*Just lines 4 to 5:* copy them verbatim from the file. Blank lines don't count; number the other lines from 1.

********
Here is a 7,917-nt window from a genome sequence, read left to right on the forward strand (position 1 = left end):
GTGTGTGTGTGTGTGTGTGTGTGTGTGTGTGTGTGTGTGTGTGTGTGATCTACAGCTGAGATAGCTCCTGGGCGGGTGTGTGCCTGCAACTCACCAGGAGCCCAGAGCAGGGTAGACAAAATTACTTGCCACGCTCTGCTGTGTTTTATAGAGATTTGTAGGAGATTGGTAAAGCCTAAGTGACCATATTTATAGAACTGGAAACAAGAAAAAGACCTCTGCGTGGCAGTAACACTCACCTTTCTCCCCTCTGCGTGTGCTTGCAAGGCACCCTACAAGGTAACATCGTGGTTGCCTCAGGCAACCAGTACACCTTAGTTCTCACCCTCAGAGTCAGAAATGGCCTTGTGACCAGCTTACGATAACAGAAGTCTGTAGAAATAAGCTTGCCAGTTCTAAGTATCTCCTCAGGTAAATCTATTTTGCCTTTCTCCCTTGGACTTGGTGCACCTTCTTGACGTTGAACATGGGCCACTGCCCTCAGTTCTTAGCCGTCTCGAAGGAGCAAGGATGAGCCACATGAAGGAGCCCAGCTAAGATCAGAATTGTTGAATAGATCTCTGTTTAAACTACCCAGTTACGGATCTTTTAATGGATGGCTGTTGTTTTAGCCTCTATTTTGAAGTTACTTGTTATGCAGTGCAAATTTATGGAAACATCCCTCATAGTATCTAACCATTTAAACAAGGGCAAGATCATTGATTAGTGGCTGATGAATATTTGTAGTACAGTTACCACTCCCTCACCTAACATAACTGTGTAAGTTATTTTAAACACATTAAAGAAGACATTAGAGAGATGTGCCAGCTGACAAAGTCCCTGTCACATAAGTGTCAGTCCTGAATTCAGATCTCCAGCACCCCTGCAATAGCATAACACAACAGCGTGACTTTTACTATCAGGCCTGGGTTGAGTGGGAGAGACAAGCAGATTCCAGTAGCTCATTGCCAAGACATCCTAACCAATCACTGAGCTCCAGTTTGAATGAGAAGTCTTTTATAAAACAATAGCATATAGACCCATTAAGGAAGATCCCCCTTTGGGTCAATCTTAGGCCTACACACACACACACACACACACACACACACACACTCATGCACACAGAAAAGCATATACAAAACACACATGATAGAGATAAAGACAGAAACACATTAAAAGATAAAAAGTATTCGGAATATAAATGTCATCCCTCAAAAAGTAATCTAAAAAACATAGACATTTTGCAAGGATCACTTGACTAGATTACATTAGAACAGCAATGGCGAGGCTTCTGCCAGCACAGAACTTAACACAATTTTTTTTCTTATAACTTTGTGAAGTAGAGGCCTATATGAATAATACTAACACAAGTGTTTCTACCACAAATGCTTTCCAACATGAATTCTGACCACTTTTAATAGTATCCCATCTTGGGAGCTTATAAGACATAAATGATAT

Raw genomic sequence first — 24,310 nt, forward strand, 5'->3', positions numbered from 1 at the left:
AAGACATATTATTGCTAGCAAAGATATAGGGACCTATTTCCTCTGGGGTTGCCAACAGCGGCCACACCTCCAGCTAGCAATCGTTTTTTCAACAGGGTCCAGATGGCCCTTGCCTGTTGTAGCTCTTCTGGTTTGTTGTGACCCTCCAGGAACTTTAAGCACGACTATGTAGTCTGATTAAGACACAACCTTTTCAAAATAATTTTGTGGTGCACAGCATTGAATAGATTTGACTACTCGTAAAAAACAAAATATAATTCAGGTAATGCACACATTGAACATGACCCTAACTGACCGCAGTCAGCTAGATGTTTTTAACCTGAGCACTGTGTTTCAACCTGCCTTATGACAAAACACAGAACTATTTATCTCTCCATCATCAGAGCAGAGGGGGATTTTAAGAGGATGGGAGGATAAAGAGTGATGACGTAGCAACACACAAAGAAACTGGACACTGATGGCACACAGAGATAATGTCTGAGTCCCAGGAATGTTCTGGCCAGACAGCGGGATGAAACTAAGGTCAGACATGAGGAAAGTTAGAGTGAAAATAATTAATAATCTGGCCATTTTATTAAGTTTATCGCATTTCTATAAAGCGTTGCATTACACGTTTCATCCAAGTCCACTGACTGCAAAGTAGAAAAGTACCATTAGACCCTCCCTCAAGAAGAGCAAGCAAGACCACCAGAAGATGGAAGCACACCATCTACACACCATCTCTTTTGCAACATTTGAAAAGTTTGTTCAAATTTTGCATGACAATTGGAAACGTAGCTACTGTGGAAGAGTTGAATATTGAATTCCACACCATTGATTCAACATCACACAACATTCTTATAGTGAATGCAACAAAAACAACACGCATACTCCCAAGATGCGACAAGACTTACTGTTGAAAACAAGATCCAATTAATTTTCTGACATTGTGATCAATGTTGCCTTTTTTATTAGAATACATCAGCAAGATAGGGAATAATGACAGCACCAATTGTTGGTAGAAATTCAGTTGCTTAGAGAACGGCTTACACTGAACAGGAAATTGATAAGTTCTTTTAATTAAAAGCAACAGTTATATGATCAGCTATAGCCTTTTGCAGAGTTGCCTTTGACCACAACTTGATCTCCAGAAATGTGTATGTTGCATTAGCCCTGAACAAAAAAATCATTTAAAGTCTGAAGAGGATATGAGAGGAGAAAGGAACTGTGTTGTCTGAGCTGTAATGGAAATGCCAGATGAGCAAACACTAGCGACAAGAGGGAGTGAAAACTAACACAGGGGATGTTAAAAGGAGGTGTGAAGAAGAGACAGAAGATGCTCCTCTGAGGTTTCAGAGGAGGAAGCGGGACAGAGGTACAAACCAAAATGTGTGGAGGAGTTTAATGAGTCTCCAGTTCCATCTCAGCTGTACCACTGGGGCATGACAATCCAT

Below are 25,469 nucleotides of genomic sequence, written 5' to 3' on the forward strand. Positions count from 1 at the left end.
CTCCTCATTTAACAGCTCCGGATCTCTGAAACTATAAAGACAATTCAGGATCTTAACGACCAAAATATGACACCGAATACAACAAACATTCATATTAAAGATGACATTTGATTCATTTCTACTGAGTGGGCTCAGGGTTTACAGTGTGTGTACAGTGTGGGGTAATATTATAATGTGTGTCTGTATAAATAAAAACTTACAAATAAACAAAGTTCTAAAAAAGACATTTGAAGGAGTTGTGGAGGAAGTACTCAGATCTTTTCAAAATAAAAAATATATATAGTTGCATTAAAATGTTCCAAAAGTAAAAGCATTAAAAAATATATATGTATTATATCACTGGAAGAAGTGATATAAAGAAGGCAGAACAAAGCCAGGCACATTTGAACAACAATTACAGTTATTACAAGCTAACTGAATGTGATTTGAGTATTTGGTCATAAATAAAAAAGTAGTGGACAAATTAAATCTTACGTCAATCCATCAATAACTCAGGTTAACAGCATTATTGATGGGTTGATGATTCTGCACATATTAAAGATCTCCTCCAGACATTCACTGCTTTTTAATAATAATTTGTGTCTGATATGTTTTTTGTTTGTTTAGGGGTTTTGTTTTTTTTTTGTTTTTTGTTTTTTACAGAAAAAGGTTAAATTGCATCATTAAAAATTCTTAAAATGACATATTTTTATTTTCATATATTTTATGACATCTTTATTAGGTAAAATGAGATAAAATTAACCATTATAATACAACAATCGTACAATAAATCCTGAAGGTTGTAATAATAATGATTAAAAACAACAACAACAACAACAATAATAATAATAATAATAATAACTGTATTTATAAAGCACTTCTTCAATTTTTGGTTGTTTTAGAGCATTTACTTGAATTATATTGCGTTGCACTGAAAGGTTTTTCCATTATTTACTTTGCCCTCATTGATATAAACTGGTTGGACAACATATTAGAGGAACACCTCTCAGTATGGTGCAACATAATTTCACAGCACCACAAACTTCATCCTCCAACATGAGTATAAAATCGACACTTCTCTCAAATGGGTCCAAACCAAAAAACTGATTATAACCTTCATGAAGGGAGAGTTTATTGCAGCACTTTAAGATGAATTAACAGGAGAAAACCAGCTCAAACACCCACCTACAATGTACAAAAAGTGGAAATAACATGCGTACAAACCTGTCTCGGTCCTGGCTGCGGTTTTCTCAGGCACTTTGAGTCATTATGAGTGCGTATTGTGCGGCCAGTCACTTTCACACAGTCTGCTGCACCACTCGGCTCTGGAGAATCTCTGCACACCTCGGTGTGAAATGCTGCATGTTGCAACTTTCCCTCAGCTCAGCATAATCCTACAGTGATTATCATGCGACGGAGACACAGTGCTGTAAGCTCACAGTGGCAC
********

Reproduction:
AAGACATATTATTGCTAGCAAAGATATAGGGACCTATTTCCTCTGGGGTTGCCAACAGCGGCCACACCTCCAGCTAGCAATCGTTTTTTCAACAGGGTCCAGATGGCCCTTGCCTGTTGTAGCTCTTCTGGTTTGTTGTGACCCTCCAGGAACTTTAAGCACGACTATGTAGTCTGATTAAGACACAACCTTTTCAAAATAATTTTGTGGTGCACAGCATTGAATAGATTTGACTACTCGTAAAAAACAAAATATAATTCAGGTAATGCACACATTGAACATGACCCTAACTGACCGCAGTCAGCTAGATGTTTTTAACCTGAGCACTGTGTTTCAACCTGCCTTATGACAAAACACAGAACTATTTATCTCTCCATCATCAGAGCAGAGGGGGATTTTAAGAGGATGGGAGGATAAAGAGTGATGACGTAGCAACACACAAAGAAACTGGACACTGATGGCACACAGAGATAATGTCTGAGTCCCAGGAATGTTCTGGCCAGACAGCGGGATGAAACTAAGGTCAGACATGAGGAAAGTTAGAGTGAAAATAATTAATAATCTGGCCATTTTATTAAGTTTATCGCATTTCTATAAAGCGTTGCATTACACGTTTCATCCAAGTCCACTGACTGCAAAGTAGAAAAGTACCATTAGACCCTCCCTCAAGAAGAGCAAGCAAGACCACCAGAAGATGGAAGCACACCATCTACACACCATCTCTTTTGCAACATTTGAAAAGTTTGTTCAAATTTTGCATGACAATTGGAAACGTAGCTACTGTGGAAGAGTTGAATATTGAATTCCACACCATTGATTCAACATCACACAACATTCTTATAGTGAATGCAACAAAAACAACACGCATACTCCCAAGATGCGACAAGACTTACTGTTGAAAACAAGATCCAATTAATTTTCTGACATTGTGATCAATGTTGCCTTTTTTATTAGAATACATCAGCAAGATAGGGAATAATGACAGCACCAATTGTTGGTAGAAATTCAGTTGCTTAGAGAACGGCTTACACTGAACAGGAAATTGATAAGTTCTTTTAATTAAAAGCAACAGTTATATGATCAGCTATAGCCTTTTGCAGAGTTGCCTTTGACCACAACTTGATCTCCAGAAATGTGTATGTTGCATTAGCCCTGAACAAAAAAATCATTTAAAGTCTGAAGAGGATATGAGAGGAGAAAGGAACTGTGTTGTCTGAGCTGTAATGGAAATGCCAGATGAGCAAACACTAGCGACAAGAGGGAGTGAAAACTAACACAGGGGATGTTAAAAGGAGGTGTGAAGAAGAGACAGAAGATGCTCCTCTGAGGTTTCAGAGGAGGAAGCGGGACAGAGGTACAAACCAAAATGTGTGGAGGAGTTTAATGAGTCTCCAGTTCCATCTCAGCTGTACCACTGGGGCATGACAATCCAT

Below are 25,469 nucleotides of genomic sequence, written 5' to 3' on the forward strand. Positions count from 1 at the left end.